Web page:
"There's no need to insist that 'everything will return to normal,' whether you're a patient or a member of a patient's support system," writes Adam Baer. "Chronic illness is normal." (Photo courtesy Fotolia/TNS) A colleague recently announced that he'd been diagnosed with a life-threatening cancer. Don't worry, he wrote.
A colleague recently announced that he'd been diagnosed with a life-threatening cancer. Don't worry, he wrote. He promised to fight. He promised to recover. As a survivor of multiple cancers and rare diseases, I've had to write my fair share of group emails alerting friends and family to medical news.
By Adam BaerLos Angeles Times A colleague recently announced that he'd been diagnosed with a life-threatening cancer. Don't worry, he wrote. He would fight. He promised to recover.As a survivor of multiple cancers and rare diseases, I've had to write my fair share of group emails alerting friends and family to medical news.
A colleague recently announced that he'd been diagnosed with a life-threatening cancer. Don't worry, he wrote. He promised to fight. He promised to recover. As a survivor of multiple cancers and rare diseases, I've had to write my fair share of group emails alerting friends and family to medical...
Honey-toned. Velvety. A golden sound. These are just some of the terms that generations of music lovers have used to compliment the violin playing of Itzhak Perlman. For nearly five decades, the marquee virtuoso, one of concert music's most charming emissaries, has infused his playing with sweetness and ease that can smooth out the most unruly passages, infusing masterworks with rich life.
It was a murky winter morning; I could tell that much from my hospital window. I carefully shifted my neck, trying to keep my head straight so that my newly bald scalp wouldn't burn as it brushed against the pillowcase. A small sea rock rested in my right palm.
Let me get this out of the way right now: I didn't have to toast to Kim Jong-un. I didn't have to toast to the downfall of American capitalist pigs, either. Or apologize for Team America: World Police, or the whole "axis of evil" thing. No one asked me if I knew Dennis Rodman.
I might never have learned about Johnnie Wadie Red Tabel had it not been for Mustafa, a chubby-faced guy in his mid-twenties who worked as a tourist hustler in the various backpacker hotels near Cairo's Orabi Square. Mustafa's career hinged on the refined tastes of middle-class Cairenes, who were willing to pay him inflated prices ...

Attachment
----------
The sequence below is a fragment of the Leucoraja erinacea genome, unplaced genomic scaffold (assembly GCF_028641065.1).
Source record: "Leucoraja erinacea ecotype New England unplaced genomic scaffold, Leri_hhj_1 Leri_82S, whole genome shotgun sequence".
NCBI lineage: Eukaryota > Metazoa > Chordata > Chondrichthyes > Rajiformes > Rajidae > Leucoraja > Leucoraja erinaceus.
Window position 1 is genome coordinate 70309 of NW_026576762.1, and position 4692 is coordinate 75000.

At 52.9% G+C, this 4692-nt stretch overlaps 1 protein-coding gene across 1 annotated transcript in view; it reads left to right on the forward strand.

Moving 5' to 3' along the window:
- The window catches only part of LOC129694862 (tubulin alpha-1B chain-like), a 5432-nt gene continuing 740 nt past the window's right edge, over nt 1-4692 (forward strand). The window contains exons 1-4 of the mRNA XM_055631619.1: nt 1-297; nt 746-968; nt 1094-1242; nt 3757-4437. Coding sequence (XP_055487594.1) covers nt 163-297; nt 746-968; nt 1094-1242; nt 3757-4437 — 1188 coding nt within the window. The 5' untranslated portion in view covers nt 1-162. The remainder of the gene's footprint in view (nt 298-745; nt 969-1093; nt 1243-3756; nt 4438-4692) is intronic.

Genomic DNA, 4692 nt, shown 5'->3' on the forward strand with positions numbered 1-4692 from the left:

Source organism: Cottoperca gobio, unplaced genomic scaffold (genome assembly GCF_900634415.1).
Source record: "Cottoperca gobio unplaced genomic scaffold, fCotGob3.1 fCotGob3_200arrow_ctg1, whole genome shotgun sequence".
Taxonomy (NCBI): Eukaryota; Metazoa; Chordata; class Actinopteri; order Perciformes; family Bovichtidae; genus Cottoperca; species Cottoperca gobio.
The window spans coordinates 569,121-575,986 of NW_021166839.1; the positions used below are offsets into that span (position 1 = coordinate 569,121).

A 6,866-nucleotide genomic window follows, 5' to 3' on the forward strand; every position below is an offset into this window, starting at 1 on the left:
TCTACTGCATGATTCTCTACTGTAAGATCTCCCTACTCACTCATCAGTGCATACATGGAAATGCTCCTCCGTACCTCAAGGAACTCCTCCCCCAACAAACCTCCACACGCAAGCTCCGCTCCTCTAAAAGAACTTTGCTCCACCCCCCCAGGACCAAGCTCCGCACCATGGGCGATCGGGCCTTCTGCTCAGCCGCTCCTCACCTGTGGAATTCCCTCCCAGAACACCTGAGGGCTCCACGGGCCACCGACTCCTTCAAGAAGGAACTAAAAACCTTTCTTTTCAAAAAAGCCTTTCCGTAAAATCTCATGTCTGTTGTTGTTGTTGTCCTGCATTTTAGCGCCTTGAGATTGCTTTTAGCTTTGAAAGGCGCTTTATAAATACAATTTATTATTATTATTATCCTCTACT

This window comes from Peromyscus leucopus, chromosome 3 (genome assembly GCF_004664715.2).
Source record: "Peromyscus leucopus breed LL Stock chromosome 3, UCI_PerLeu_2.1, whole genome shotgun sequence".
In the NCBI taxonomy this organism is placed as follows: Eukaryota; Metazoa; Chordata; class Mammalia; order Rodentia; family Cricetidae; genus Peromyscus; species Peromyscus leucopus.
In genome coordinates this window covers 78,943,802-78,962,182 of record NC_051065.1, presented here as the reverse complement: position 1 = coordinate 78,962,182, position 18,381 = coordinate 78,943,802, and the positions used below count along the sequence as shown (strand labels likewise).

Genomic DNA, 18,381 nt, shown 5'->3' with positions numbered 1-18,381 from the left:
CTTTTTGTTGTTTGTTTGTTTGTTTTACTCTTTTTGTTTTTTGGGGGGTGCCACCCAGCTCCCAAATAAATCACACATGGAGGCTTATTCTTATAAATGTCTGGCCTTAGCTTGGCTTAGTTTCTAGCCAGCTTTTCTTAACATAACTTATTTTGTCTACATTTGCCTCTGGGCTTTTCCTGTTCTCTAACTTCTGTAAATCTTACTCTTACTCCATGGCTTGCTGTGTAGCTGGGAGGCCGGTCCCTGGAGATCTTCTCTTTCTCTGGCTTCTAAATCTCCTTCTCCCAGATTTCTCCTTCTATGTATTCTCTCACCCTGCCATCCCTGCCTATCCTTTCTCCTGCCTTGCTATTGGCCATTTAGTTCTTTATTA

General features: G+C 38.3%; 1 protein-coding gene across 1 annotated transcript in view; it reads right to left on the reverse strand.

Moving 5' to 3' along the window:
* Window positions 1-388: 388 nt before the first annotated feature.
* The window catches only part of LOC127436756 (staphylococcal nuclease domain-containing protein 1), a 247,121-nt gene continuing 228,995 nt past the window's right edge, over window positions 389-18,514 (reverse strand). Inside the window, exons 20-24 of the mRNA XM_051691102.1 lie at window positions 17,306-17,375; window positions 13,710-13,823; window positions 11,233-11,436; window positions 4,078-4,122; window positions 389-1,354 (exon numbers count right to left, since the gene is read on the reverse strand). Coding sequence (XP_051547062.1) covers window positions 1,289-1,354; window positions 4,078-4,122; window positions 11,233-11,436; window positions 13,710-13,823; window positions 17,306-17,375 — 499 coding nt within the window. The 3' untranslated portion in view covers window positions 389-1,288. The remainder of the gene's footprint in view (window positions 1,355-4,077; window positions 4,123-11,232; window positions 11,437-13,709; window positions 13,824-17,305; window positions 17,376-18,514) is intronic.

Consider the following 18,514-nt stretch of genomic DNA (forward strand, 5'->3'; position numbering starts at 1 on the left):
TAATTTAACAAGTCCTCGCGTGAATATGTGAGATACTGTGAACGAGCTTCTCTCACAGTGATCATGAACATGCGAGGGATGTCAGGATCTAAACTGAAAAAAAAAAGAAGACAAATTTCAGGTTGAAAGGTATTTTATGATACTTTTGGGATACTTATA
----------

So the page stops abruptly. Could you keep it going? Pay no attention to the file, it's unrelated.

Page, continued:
When Beso, the bearlike owner of Café Niko, a no-frills Georgian café seemingly built on stilts above the Caucasus-bound-bus station in Istanbul, delivered another round to the men huddled around tables on the terrace, the whole structure squeaked and shook. Per-haps accustomed to drinking on the long bumpy ride from Tbilisi, they carried on, un-fazed ...
One of the skinniest, best-dressed drug dealers in Hidalgo County was throwing himself a birthday party, and I was drinking his beer. It wasn't really my intention. First we were just trying to interview him. Photographer Shaul Schwarz and I were roaming outside of McAllen, Texas, in between flights with a drug interdiction unit of ...
Muck Rack makes it simple to find people, tweets, or articles that mention any name, keyword, company, hashtag etc. We've compiled this guide to help you make the most of your search.
Selecting a term
Start searching tweets, articles from media outlets, articles mentioned in tweets, journalists'
names, titles and bios with some suggested searches:
Companies or Topics (e.g. iPhone, Microsoft)
Phrases (e.g. "cloud computing") — use quotes to keep the terms together
Twitter handles (e.g. @username) — returns those who have mentioned or replied to
Names (e.g. "David Pogue")
Hashtags (e.g. #sxsw, #london2012)
Bio details (e.g. vegan, Olympics, father)
Muck Rack's Advanced Search allows for many boolean operators.
Find results that mention multiple specified terms, use AND or
+. For example, ensure each result contains both Elon Musk and Mark Zuckerberg by
searching Obama AND Romney or Obama + Romney.
Use the operators OR or , to broaden your search when you'd like either of
multiple terms to appear in results. (This is the default behavior of our search when no operators
are used.) For example, search for democrat OR republican to find results that refer to
Democrats and/or Republicans.
Use NOT or - to subtract results from your search. For
example, searching Disney will yield results about the Walt Disney Company as well as Walt Disney
World Resort. To exclude mentions of Disney World, search for Disney -World or Disney
When using one of these operators with a phrase, enclose it in quotation marks. For example, you can
find results about smartphones excluding Apple's iPhone 4S by searching smartphone -"iPhone
Use parentheses to separate multiple
boolean phrases. For example, to find journalists talking about having fun in Disney World or
Disneyland, search for ("disney world" OR disneyland) AND fun.
An asterisk can be used to search for any variation of a root word truncated by the asterisk. For example, searching for admin* will return results for administrator, administration, administer, administered, etc.
A near operator is an AND operator where you can control the distance between the words. You can vary the distance the near operation uses by adding a forward slash and number (between 0-99) such as strawberries NEAR/10 "whipped cream", which means the strawberries must exist within 10 words of "whipped cream".